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Short- and medium-term complications after emergency department treatment of patients with atrial fibrillation: design and internal validationof the CoSTuM risk scale

Valle Alonso J, Rivera-Caravaca JM, Fonseca FJ, Noblía L, Cruzado J, Nolasco Bonmati A

Servicio de Urgencias, Royal Bournemouth Hospital, Bournemouth, UK. Servicio de Cardiología, Hospital Clínico Universitario Virgen de la Arrixaca, Instituto Murciano de Investigación Biosanitaria (IMIB-Arrixaca), Centro de Investigación Biomédica en Red-Enfermedades Cardiovasculares (CIBERCV), Murcia, Spain. Liverpool Centre for Cardiovascular Science, University of Liverpool, Liverpool, UK. Servicio de Calidad y Docencia, Hospital de San Juan de Dios, Córdoba, Spain. Servicio de Urgencias, Hospital Santa Lucia, Cartagena, Spain. Departamento de Enfermería Comunitaria, Medicina Preventiva y Salud Pública e Historia de la Ciencia, Universidad de Alicante, Alicante, Spain.

Objective. To design and validate a clinical risk scale for 90-day adverse events after emergency department (ED) discharge of patients with atrial fibrillation (AF).
Methods. Prospective, observational CoSTuM (Spanish acronym for comorbidity, symptoms, treatments, and poor heart rate control) study of patients with AF. We recorded all adverse events occurring during follow-up and used multivariate logistic regression analysis to identify variables independently associated with the occurrence of any such event. A risk model was developed with data from a random sample of 66% of the patients. Data for the remaining patients were used for internal validation of the model.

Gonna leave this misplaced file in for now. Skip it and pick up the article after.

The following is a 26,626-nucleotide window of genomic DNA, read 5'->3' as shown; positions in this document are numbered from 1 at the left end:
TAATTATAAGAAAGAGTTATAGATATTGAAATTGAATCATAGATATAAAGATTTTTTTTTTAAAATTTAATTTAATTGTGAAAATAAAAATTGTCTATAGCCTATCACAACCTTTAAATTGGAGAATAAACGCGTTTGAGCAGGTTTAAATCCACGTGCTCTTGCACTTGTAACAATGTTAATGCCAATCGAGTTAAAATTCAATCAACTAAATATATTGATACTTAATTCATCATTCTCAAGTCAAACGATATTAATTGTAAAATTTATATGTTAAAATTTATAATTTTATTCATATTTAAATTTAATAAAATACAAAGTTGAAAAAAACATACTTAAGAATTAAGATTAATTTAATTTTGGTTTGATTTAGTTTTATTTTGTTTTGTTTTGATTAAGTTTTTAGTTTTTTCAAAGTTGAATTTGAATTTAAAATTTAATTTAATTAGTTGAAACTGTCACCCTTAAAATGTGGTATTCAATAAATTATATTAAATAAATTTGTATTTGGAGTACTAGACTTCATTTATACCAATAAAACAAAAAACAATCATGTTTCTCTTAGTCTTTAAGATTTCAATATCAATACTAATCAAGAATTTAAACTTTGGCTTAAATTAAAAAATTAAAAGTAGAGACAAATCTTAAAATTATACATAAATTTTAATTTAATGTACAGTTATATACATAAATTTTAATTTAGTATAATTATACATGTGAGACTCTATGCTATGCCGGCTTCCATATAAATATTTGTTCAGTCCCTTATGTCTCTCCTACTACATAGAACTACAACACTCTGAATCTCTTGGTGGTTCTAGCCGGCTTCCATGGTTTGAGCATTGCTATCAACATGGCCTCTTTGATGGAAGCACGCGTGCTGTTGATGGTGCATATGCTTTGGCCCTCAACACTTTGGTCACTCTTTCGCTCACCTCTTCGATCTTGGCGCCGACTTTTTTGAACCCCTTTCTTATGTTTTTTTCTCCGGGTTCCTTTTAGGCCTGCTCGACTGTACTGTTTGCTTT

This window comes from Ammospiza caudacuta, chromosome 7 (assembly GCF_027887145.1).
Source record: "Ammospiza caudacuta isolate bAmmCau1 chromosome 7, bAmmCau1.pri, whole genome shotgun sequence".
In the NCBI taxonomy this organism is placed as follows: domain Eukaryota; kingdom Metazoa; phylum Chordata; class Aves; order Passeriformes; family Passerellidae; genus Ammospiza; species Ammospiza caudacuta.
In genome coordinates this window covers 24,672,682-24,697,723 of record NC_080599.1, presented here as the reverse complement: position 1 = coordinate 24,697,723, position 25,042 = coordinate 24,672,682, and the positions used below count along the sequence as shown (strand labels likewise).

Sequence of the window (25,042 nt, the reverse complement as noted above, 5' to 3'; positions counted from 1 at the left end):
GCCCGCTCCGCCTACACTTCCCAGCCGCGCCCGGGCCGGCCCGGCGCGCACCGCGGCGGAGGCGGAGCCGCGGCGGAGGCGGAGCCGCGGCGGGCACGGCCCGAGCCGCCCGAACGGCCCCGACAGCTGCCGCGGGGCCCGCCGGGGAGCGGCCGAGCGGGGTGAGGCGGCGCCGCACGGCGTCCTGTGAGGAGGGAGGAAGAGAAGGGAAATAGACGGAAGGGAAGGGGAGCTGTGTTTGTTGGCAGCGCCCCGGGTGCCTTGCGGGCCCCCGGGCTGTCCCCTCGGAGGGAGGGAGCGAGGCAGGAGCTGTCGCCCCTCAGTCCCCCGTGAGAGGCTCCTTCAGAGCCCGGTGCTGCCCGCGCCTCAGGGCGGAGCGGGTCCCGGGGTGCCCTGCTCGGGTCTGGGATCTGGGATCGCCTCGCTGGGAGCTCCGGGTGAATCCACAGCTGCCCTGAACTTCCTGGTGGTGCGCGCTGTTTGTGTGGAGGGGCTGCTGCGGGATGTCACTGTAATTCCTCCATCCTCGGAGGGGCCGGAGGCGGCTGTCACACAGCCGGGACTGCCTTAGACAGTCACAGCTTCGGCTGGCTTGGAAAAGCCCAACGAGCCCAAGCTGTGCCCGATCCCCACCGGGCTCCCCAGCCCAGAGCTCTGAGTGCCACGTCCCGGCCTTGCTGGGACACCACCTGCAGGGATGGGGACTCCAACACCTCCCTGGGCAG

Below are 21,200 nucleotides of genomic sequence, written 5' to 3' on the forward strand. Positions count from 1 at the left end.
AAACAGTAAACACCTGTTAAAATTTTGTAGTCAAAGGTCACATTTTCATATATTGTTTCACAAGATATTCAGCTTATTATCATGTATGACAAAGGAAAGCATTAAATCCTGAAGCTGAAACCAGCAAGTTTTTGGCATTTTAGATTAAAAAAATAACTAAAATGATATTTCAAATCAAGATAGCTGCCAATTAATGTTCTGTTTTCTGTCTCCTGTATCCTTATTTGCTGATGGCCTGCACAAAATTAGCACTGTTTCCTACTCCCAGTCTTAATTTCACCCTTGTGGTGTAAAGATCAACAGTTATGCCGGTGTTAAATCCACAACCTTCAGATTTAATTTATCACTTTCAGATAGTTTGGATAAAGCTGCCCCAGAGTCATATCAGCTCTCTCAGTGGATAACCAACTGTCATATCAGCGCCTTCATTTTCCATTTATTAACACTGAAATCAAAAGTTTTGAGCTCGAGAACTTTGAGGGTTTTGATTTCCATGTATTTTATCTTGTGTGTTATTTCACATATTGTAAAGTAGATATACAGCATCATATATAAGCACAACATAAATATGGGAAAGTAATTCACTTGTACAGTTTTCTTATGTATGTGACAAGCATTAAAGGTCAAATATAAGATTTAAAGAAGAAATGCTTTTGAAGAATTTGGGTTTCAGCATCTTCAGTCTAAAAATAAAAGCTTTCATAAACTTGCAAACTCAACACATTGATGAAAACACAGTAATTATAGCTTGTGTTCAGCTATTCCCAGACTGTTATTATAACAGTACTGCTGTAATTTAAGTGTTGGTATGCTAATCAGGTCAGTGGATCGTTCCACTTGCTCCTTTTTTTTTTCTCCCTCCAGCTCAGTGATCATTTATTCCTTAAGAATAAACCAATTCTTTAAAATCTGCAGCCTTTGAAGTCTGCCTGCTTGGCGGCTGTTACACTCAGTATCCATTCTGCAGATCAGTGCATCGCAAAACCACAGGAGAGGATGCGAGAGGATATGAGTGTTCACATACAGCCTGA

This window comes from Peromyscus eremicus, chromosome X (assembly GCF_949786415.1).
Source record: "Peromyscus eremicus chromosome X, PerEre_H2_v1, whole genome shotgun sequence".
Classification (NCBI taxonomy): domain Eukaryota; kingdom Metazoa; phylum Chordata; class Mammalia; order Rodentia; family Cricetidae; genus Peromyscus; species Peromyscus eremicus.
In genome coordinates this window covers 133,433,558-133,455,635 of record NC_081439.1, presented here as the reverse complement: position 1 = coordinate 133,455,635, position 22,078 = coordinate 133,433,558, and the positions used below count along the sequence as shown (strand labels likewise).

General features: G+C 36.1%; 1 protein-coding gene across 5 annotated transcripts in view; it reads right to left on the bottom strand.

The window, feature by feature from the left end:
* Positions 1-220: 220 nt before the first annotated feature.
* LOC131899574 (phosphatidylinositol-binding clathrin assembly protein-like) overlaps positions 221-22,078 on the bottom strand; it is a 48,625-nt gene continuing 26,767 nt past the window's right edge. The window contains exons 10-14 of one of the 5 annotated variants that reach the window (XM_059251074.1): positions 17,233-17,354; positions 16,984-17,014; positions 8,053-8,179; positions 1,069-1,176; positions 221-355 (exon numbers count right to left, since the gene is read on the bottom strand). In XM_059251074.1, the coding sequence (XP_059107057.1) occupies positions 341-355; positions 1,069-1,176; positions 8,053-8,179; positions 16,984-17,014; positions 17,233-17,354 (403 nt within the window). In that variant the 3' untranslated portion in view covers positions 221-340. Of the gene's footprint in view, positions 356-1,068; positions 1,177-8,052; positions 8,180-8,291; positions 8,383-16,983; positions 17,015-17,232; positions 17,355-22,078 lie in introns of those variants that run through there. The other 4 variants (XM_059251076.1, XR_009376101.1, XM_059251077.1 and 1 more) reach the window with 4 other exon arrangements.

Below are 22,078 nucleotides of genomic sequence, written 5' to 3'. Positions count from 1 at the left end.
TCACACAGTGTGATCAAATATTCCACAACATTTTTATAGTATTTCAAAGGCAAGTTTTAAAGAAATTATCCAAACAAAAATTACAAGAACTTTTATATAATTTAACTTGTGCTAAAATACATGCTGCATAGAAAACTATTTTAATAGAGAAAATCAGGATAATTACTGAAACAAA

Results. We analyzed data for 645 patients (50.2% women; median [interquartile range] age, 76 (67–81 years). At 90 days, at least 1 adverse event had occurred in 165 patients (25.6%); 114 were in the development sample and 51 were in the validation sample. Independent variables associated with risk for adverse events were age 70 years or older; vascular disease; heart failure; chronic obstructive pulmonary disease; kidney disease; obesity; poorly controlled AF symptoms (European Heart Rhythm Association score, III–IV); use of oxygen therapy, digoxin, or other antiarrhythmics in the ED; and poor control of heart rate. The CoSTuM scale based on these variables demonstrated optimal predictive value in both the development sample (c statistic, 0.901; 95% CI, 0.869–0.928; P < .001) and the validation sample (c statistic, 0.850, 95% CI, 0.796–0.894; P < .001).
Conclusion. The CoSTuM risk score was a good predictor of 90-day adverse events after ED discharge of patients treated for AF.

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